based competition managers need to carefully identify the steps
and time needed to deliver a product or service and then analyze the trade
-
off between time
and cost, and between time and quality.


Customer focus


Customer focus can be defined a
s the
degree

to which an organization
always

fulfils

customer requirements and expectations (Philips Quality, 1995). A
winning

organization
must be proverbial with

the need to
consign

the customer as the first priority in every
decision
taken

(Zhang, 2000)
. The
key

purpose

of an organization is to
keep up

an invariable
association

with the customer.
Such as
,
counting

customers’
proposals

in knowledge
creation activities, storing knowledge that is valuable to customers, reviewing customer
complaints and appl
ying that knowledge to
fulfill

customer needs and enhance customer
satisfaction (Ju et al., 2006). Bassi and Van Buren (1999)
emphasize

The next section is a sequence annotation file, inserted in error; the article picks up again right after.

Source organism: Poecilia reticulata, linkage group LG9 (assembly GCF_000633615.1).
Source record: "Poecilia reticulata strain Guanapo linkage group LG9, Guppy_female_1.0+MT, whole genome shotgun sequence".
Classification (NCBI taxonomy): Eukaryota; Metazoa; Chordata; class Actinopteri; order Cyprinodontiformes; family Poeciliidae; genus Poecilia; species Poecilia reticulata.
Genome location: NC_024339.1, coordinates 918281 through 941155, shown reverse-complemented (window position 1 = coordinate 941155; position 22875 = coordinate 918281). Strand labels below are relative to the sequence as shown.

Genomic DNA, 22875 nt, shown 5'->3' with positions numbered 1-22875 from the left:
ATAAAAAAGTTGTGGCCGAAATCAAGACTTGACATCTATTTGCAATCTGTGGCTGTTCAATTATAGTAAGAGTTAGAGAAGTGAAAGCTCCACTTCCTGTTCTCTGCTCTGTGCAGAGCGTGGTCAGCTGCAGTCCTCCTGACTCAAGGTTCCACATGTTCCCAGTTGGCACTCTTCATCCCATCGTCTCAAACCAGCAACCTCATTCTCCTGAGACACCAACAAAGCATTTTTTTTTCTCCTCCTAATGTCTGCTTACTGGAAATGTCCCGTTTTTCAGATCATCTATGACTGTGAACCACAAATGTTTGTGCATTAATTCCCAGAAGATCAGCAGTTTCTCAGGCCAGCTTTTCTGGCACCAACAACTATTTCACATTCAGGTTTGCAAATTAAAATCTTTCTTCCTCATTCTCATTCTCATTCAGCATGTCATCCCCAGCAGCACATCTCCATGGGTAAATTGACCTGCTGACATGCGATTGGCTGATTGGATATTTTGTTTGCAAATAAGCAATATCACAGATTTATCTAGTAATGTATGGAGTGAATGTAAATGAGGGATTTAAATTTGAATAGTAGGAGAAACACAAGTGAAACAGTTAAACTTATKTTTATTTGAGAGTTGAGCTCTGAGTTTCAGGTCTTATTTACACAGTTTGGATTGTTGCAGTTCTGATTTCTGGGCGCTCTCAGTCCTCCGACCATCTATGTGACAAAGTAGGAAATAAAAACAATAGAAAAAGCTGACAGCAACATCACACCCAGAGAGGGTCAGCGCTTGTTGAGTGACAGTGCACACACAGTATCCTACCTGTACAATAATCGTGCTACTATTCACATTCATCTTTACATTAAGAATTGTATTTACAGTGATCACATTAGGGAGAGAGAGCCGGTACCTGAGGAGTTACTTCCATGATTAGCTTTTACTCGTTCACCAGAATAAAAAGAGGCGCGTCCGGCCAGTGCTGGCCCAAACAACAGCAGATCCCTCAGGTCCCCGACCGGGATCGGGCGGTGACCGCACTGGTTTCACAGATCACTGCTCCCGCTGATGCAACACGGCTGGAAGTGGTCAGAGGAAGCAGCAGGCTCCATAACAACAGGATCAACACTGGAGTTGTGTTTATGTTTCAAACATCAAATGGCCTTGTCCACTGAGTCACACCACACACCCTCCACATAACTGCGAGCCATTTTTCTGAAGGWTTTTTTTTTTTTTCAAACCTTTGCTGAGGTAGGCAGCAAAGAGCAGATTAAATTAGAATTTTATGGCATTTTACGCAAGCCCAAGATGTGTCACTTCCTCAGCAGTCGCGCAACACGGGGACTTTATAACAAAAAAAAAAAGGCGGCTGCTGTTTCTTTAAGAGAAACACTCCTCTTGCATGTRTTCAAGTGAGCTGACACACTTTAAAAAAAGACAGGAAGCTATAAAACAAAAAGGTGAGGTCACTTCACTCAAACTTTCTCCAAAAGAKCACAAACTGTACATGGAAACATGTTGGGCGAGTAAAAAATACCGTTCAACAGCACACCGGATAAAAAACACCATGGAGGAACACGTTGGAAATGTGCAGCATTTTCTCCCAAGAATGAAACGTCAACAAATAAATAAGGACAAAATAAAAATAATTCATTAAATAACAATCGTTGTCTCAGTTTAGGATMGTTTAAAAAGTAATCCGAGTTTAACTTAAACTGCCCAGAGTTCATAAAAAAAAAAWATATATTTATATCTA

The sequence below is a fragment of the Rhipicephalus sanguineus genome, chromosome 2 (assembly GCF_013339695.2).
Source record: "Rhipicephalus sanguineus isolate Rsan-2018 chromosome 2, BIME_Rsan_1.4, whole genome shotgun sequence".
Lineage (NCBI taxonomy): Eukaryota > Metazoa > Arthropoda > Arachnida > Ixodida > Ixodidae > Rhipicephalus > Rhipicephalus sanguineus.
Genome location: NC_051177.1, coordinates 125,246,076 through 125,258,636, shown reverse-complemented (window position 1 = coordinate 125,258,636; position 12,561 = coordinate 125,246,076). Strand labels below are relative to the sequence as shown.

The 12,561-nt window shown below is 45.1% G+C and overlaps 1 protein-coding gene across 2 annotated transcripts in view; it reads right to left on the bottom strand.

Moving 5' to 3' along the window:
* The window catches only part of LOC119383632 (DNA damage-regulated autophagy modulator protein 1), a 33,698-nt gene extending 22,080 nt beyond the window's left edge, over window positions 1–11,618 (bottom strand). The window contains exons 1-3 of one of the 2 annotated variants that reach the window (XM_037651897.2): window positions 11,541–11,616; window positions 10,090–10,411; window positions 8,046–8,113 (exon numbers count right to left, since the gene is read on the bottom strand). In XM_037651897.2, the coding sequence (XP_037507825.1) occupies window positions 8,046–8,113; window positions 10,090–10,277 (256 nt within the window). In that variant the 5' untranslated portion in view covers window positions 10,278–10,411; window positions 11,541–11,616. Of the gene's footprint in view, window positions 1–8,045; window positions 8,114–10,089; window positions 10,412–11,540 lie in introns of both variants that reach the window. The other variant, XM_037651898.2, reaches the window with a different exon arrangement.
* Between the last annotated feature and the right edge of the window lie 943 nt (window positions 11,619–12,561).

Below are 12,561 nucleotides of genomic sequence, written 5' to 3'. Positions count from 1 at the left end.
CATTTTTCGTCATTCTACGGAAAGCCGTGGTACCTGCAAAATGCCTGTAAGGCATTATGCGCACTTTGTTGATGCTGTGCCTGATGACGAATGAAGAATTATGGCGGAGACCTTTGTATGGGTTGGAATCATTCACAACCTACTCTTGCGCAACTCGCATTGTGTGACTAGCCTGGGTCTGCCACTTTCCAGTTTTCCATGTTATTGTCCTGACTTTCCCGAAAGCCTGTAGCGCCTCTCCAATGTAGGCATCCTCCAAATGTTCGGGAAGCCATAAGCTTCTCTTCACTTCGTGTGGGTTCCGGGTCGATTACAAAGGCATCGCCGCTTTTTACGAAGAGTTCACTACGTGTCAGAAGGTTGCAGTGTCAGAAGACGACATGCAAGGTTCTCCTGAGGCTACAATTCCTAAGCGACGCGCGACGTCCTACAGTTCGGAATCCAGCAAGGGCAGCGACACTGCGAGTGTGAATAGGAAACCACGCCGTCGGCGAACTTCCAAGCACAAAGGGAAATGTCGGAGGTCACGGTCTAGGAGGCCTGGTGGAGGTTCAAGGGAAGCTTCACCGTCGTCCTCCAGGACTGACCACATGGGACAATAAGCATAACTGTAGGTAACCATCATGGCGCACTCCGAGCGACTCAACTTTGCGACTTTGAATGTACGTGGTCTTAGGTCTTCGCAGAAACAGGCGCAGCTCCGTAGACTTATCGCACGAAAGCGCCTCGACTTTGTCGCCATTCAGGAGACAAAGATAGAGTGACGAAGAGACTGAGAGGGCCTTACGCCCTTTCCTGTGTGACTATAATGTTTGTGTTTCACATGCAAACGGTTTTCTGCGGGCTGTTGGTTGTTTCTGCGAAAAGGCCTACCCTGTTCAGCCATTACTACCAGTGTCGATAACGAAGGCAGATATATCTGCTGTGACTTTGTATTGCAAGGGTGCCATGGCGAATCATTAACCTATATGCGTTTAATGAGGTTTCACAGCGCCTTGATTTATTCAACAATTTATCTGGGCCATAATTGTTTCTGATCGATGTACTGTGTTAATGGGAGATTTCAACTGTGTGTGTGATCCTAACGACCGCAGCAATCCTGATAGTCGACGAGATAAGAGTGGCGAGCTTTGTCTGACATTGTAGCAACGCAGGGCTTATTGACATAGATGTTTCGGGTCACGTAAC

that the intellectual
assets of an organization are not just employees’ know
-
how, but also business process and
customer
s’ knowledge as well. Liao (2006)
explicates

that sharing the information and
knowledge about customer needs among co
-
workers or leaders could
proceed

as a
competitive advantage to the
business
. Fast learning and knowledge transfer from an

individual to an
other is what an organization must do extremely well in order to
retain

the
products and services
in front

of the needs and
anticipation

of customers (Pfister, 2002).


Stankosky (2001)
signifies

that organizations must
comprehend

that their customer’s
prob
lems and needs are
absolute

and that they are the
major inputs

of
incessant

progress

and
novelty
. The customer
-
focused knowledge strategy focuses on
incarcerating

knowledge
about customers, understanding of customers’ needs and bringing the knowledge of th
e
organization to
put up with

customer problems (O’Dell et al., 1999). Thus, we
compose

the
following
section to elaborate the significance of knowledge for manufacturing
organizations
.


Knowledge and manufacturing


Knowledge is
vibrant
, relational and bas
ed on human action (Davenport and Prusak, 1998;
Nonaka and Takeuchi, 1995).
There are t
wo
kinds

of knowledge, explicit and tacit (Polanyi,
1967; Nonaka and Takeuchi, 1995). Explicit knowledge refers to codified knowledge, which
is
effortlessly

transmitted
in a formal, explicit and systematic language. Tacit knowledge